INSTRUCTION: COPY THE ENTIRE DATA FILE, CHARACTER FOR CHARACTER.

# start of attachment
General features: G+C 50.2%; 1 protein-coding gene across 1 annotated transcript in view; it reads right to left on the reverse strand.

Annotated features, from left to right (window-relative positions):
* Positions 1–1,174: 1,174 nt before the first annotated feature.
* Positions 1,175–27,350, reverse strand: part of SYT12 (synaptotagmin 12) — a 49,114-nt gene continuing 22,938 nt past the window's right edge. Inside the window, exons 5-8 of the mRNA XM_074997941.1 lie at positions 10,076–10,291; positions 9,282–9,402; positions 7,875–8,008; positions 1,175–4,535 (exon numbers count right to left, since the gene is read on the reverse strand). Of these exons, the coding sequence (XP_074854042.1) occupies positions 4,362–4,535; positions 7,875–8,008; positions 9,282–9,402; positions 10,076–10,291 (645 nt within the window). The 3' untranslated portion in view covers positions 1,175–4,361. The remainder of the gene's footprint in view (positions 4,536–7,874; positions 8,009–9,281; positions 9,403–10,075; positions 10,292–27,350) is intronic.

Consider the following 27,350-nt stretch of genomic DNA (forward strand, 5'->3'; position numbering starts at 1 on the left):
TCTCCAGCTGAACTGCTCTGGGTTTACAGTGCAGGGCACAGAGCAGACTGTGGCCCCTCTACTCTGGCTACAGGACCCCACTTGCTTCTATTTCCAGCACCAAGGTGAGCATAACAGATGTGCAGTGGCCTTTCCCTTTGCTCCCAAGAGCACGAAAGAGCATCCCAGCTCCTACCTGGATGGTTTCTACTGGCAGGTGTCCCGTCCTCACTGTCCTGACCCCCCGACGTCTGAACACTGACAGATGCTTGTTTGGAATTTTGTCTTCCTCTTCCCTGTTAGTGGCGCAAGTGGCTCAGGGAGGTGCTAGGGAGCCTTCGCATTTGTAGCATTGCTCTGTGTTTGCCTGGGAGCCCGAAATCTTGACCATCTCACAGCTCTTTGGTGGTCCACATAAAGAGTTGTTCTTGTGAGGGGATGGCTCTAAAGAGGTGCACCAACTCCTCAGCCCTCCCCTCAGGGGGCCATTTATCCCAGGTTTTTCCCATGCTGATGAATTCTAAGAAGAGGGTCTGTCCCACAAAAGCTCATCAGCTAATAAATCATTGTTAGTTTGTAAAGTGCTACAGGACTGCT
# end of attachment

General features: G+C 50.2%; 1 protein-coding gene across 1 annotated transcript in view; it reads right to left on the reverse strand.

Annotated features, from left to right (window-relative positions):
* Positions 1–1,174: 1,174 nt before the first annotated feature.
* Positions 1,175–27,350, reverse strand: part of SYT12 (synaptotagmin 12) — a 49,114-nt gene continuing 22,938 nt past the window's right edge. Inside the window, exons 5-8 of the mRNA XM_074997941.1 lie at positions 10,076–10,291; positions 9,282–9,402; positions 7,875–8,008; positions 1,175–4,535 (exon numbers count right to left, since the gene is read on the reverse strand). Of these exons, the coding sequence (XP_074854042.1) occupies positions 4,362–4,535; positions 7,875–8,008; positions 9,282–9,402; positions 10,076–10,291 (645 nt within the window). The 3' untranslated portion in view covers positions 1,175–4,361. The remainder of the gene's footprint in view (positions 4,536–7,874; positions 8,009–9,281; positions 9,403–10,075; positions 10,292–27,350) is intronic.

Consider the following 27,350-nt stretch of genomic DNA (forward strand, 5'->3'; position numbering starts at 1 on the left):
TCTCCAGCTGAACTGCTCTGGGTTTACAGTGCAGGGCACAGAGCAGACTGTGGCCCCTCTACTCTGGCTACAGGACCCCACTTGCTTCTATTTCCAGCACCAAGGTGAGCATAACAGATGTGCAGTGGCCTTTCCCTTTGCTCCCAAGAGCACGAAAGAGCATCCCAGCTCCTACCTGGATGGTTTCTACTGGCAGGTGTCCCGTCCTCACTGTCCTGACCCCCCGACGTCTGAACACTGACAGATGCTTGTTTGGAATTTTGTCTTCCTCTTCCCTGTTAGTGGCGCAAGTGGCTCAGGGAGGTGCTAGGGAGCCTTCGCATTTGTAGCATTGCTCTGTGTTTGCCTGGGAGCCCGAAATCTTGACCATCTCACAGCTCTTTGGTGGTCCACATAAAGAGTTGTTCTTGTGAGGGGATGGCTCTAAAGAGGTGCACCAACTCCTCAGCCCTCCCCTCAGGGGGCCATTTATCCCAGGTTTTTCCCATGCTGATGAATTCTAAGAAGAGGGTCTGTCCCACAAAAGCTCATCAGCTAATAAATCATTGTTAGTTTGTAAAGTGCTACAGGACTGCT